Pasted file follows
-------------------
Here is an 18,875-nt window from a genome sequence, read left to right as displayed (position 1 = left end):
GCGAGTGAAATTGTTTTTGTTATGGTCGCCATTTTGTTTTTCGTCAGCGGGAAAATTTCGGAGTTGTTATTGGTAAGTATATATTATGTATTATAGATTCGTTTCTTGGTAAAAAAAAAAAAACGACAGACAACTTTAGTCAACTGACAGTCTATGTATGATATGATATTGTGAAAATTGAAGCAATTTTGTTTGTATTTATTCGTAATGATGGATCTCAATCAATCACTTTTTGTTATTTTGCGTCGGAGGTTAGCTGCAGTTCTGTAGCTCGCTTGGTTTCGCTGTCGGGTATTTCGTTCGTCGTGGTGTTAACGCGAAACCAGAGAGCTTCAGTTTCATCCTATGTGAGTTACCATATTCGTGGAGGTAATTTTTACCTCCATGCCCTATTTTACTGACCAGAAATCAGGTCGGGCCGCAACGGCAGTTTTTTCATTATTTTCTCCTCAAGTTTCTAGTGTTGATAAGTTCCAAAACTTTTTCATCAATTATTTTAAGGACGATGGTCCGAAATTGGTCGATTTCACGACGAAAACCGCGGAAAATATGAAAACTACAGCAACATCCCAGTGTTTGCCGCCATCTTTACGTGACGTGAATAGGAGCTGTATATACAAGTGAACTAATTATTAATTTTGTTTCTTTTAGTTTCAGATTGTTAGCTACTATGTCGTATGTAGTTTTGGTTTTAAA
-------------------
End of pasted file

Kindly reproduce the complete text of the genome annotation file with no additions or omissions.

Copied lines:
Here is an 18,875-nt window from a genome sequence, read left to right as displayed (position 1 = left end):
GCGAGTGAAATTGTTTTTGTTATGGTCGCCATTTTGTTTTTCGTCAGCGGGAAAATTTCGGAGTTGTTATTGGTAAGTATATATTATGTATTATAGATTCGTTTCTTGGTAAAAAAAAAAAAACGACAGACAACTTTAGTCAACTGACAGTCTATGTATGATATGATATTGTGAAAATTGAAGCAATTTTGTTTGTATTTATTCGTAATGATGGATCTCAATCAATCACTTTTTGTTATTTTGCGTCGGAGGTTAGCTGCAGTTCTGTAGCTCGCTTGGTTTCGCTGTCGGGTATTTCGTTCGTCGTGGTGTTAACGCGAAACCAGAGAGCTTCAGTTTCATCCTATGTGAGTTACCATATTCGTGGAGGTAATTTTTACCTCCATGCCCTATTTTACTGACCAGAAATCAGGTCGGGCCGCAACGGCAGTTTTTTCATTATTTTCTCCTCAAGTTTCTAGTGTTGATAAGTTCCAAAACTTTTTCATCAATTATTTTAAGGACGATGGTCCGAAATTGGTCGATTTCACGACGAAAACCGCGGAAAATATGAAAACTACAGCAACATCCCAGTGTTTGCCGCCATCTTTACGTGACGTGAATAGGAGCTGTATATACAAGTGAACTAATTATTAATTTTGTTTCTTTTAGTTTCAGATTGTTAGCTACTATGTCGTATGTAGTTTTGGTTTTAAA